Dysphagia was clinically diagnosed in 62 of 151 patients (41%). A total of 49 patients (79% of clinically dysphagic patients) underwent VFS. Six patients clinically suggested to be dysphagic had a normal VFS finding. The correlation between clinical and VFS diagnosis of dysphagia was significant (r = 0.6505). Penetrations and aspirations were observed, respectively, in 42.8% and 26.5% of patients with dysphagia, with 12.2% classified as silent. Lower respiratory tract infections were observed in 5.9%, more frequently in patients with dysphagia (30%). Dysphagia was not influenced by type of stroke. Cortical stroke of nondominant side was associated with dysphagia (P = .0322) and subcortical nondominant stroke showed a reduced frequency of dysphagia (P = .0008). Previous cerebrovascular disease resulted associated to dysphagia (P = .0399). Patients with dysphagia had significantly lower functional independence measurement (FIM) and level of cognitive functioning on admission and lower FIM on discharge, longer hospital stay, and more frequent malnutrition, and they were more frequently aphasic and dysarthric. Percutaneous endoscopic gastrostomy was used in 18 of 151 patients (11.9%) (41.8% of patients with VFS-proved dysphagia).
Dysphagia occurs in more than a third of patients with stroke admitted to rehabilitation. Clinical assessment demonstrates good correlation with VFS. The grade of dysphagia correlates with dysarthria, aphasia, low FIM, and level of cognitive functioning. Large cortical strokes of nondominant side are associated with dysphagia.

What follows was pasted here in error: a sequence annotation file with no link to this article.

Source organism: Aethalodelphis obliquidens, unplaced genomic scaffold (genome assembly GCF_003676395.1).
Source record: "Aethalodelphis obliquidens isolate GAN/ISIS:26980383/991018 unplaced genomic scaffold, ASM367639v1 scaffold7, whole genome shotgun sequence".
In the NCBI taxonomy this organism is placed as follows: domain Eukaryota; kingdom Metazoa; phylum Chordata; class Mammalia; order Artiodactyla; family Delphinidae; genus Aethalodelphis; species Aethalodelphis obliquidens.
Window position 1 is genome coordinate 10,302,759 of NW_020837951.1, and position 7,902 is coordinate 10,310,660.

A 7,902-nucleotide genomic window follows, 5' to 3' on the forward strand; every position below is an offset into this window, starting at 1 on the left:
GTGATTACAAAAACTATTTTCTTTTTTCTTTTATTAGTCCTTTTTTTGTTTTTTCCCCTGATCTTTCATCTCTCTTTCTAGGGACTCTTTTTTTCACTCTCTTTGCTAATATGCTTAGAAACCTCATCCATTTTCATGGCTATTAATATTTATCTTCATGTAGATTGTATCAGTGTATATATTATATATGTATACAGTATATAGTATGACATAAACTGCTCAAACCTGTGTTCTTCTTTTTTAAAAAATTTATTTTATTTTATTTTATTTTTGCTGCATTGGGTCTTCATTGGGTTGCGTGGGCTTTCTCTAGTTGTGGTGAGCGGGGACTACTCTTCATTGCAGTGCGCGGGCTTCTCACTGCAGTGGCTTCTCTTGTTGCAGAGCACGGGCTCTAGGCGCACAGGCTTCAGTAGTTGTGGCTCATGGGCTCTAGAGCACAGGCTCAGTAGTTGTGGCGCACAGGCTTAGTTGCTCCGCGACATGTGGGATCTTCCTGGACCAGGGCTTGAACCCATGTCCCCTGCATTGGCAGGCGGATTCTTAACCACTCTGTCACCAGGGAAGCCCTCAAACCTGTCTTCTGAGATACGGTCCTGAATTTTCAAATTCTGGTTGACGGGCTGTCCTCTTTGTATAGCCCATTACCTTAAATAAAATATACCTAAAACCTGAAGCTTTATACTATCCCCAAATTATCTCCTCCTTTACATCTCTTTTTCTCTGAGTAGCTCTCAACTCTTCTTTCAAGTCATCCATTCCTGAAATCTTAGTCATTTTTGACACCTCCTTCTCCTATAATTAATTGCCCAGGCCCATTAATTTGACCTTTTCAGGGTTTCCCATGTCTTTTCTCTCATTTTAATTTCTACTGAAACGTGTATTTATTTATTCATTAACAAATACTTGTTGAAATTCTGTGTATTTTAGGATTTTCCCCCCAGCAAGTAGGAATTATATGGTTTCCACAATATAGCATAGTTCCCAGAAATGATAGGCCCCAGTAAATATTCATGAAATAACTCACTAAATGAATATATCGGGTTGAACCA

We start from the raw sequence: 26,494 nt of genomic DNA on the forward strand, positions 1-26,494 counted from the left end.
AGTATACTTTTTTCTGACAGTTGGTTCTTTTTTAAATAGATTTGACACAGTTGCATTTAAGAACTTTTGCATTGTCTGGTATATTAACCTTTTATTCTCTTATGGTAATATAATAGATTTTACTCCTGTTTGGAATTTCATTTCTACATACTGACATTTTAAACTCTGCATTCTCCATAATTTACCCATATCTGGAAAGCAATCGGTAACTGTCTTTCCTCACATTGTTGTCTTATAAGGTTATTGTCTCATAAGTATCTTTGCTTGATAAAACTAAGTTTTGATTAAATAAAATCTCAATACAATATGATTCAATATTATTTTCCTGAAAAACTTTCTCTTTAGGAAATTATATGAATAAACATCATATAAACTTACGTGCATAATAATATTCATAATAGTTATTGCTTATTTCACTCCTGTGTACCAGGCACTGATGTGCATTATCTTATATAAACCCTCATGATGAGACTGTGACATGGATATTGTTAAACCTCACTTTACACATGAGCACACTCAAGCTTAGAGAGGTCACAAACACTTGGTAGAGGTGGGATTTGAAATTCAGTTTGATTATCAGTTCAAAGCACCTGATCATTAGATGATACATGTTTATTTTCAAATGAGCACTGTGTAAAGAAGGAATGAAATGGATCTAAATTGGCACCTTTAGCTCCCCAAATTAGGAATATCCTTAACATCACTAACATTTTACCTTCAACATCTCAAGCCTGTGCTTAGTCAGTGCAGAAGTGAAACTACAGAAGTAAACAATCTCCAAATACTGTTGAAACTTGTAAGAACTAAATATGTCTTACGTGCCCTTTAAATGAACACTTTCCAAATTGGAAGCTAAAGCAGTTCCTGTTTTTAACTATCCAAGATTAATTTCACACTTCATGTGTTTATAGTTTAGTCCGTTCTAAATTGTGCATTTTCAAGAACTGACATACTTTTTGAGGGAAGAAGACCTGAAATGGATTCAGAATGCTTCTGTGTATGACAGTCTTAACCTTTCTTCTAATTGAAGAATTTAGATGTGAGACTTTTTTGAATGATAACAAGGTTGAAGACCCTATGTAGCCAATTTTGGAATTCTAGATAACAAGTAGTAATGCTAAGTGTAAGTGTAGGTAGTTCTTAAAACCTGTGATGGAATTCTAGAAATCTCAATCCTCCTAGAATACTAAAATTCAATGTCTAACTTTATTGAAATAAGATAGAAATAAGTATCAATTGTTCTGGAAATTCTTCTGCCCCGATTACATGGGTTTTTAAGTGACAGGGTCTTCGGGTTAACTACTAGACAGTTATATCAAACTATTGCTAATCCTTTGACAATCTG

Accuracy of Clinical Judgment of the Chin-Down Posture for Dysphagia During the Clinical/Bedside Assessment as Corroborated by Videofluoroscopy in Adults with Acute Stroke
Abstract Speech-language pathologists tend to rely on the noninstrumental swallowing evaluation in making recommendations about a patient’s diet and management plan. The present study was designed to examine the sensitivity and specificity of the accuracy of using the chin-down posture during the clinical/bedside swallowing assessment. In 15 patients with acute stroke and clinically suspected oropharyngeal dysphagia, the correlation between clinical and videofluoroscopic findings was examined. Results identified that there is a difference in outcome prediction using the chin-down posture during the clinical/bedside assessment of swallowing compared to assessment by videofluoroscopy. Results are discussed relative to statistical and clinical perspectives, including site of lesion and factors to be considered in the design of an overall treatment plan for a patient with disordered swallowing.